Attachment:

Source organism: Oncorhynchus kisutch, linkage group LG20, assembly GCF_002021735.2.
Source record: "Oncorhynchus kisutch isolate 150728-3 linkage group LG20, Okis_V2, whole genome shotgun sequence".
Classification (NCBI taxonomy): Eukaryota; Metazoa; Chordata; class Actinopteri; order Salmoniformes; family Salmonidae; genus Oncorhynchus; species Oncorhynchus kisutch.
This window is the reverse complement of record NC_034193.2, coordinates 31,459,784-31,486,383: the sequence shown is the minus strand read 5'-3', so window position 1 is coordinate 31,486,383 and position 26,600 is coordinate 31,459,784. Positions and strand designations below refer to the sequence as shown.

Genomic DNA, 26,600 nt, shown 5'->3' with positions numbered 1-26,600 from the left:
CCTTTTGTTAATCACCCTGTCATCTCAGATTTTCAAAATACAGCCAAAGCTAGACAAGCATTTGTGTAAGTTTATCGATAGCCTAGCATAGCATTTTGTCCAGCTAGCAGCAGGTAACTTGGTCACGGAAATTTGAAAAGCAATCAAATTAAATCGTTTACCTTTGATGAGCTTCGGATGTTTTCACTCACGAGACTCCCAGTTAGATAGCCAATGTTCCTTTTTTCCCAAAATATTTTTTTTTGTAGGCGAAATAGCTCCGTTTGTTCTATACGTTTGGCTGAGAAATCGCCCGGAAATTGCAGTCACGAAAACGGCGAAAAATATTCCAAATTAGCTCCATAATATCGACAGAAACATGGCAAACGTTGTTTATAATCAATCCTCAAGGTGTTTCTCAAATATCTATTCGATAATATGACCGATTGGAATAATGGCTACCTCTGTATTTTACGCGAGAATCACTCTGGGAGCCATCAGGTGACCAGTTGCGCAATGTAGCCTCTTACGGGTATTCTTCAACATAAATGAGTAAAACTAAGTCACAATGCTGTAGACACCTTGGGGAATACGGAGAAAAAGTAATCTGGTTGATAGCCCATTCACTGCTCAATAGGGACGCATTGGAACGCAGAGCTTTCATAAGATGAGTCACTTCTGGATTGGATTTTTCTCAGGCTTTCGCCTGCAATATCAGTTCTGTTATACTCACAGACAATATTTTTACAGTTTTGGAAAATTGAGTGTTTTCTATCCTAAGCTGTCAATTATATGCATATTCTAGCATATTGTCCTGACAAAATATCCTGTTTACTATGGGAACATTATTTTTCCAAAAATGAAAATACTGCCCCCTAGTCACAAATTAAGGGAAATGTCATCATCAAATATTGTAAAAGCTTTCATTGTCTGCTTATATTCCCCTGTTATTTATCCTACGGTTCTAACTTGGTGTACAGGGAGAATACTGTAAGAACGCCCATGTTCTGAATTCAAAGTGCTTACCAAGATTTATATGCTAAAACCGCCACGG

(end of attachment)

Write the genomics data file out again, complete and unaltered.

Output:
Source organism: Oncorhynchus kisutch, linkage group LG20, assembly GCF_002021735.2.
Source record: "Oncorhynchus kisutch isolate 150728-3 linkage group LG20, Okis_V2, whole genome shotgun sequence".
Classification (NCBI taxonomy): Eukaryota; Metazoa; Chordata; class Actinopteri; order Salmoniformes; family Salmonidae; genus Oncorhynchus; species Oncorhynchus kisutch.
This window is the reverse complement of record NC_034193.2, coordinates 31,459,784-31,486,383: the sequence shown is the minus strand read 5'-3', so window position 1 is coordinate 31,486,383 and position 26,600 is coordinate 31,459,784. Positions and strand designations below refer to the sequence as shown.

Genomic DNA, 26,600 nt, shown 5'->3' with positions numbered 1-26,600 from the left:
CCTTTTGTTAATCACCCTGTCATCTCAGATTTTCAAAATACAGCCAAAGCTAGACAAGCATTTGTGTAAGTTTATCGATAGCCTAGCATAGCATTTTGTCCAGCTAGCAGCAGGTAACTTGGTCACGGAAATTTGAAAAGCAATCAAATTAAATCGTTTACCTTTGATGAGCTTCGGATGTTTTCACTCACGAGACTCCCAGTTAGATAGCCAATGTTCCTTTTTTCCCAAAATATTTTTTTTTGTAGGCGAAATAGCTCCGTTTGTTCTATACGTTTGGCTGAGAAATCGCCCGGAAATTGCAGTCACGAAAACGGCGAAAAATATTCCAAATTAGCTCCATAATATCGACAGAAACATGGCAAACGTTGTTTATAATCAATCCTCAAGGTGTTTCTCAAATATCTATTCGATAATATGACCGATTGGAATAATGGCTACCTCTGTATTTTACGCGAGAATCACTCTGGGAGCCATCAGGTGACCAGTTGCGCAATGTAGCCTCTTACGGGTATTCTTCAACATAAATGAGTAAAACTAAGTCACAATGCTGTAGACACCTTGGGGAATACGGAGAAAAAGTAATCTGGTTGATAGCCCATTCACTGCTCAATAGGGACGCATTGGAACGCAGAGCTTTCATAAGATGAGTCACTTCTGGATTGGATTTTTCTCAGGCTTTCGCCTGCAATATCAGTTCTGTTATACTCACAGACAATATTTTTACAGTTTTGGAAAATTGAGTGTTTTCTATCCTAAGCTGTCAATTATATGCATATTCTAGCATATTGTCCTGACAAAATATCCTGTTTACTATGGGAACATTATTTTTCCAAAAATGAAAATACTGCCCCCTAGTCACAAATTAAGGGAAATGTCATCATCAAATATTGTAAAAGCTTTCATTGTCTGCTTATATTCCCCTGTTATTTATCCTACGGTTCTAACTTGGTGTACAGGGAGAATACTGTAAGAACGCCCATGTTCTGAATTCAAAGTGCTTACCAAGATTTATATGCTAAAACCGCCACGG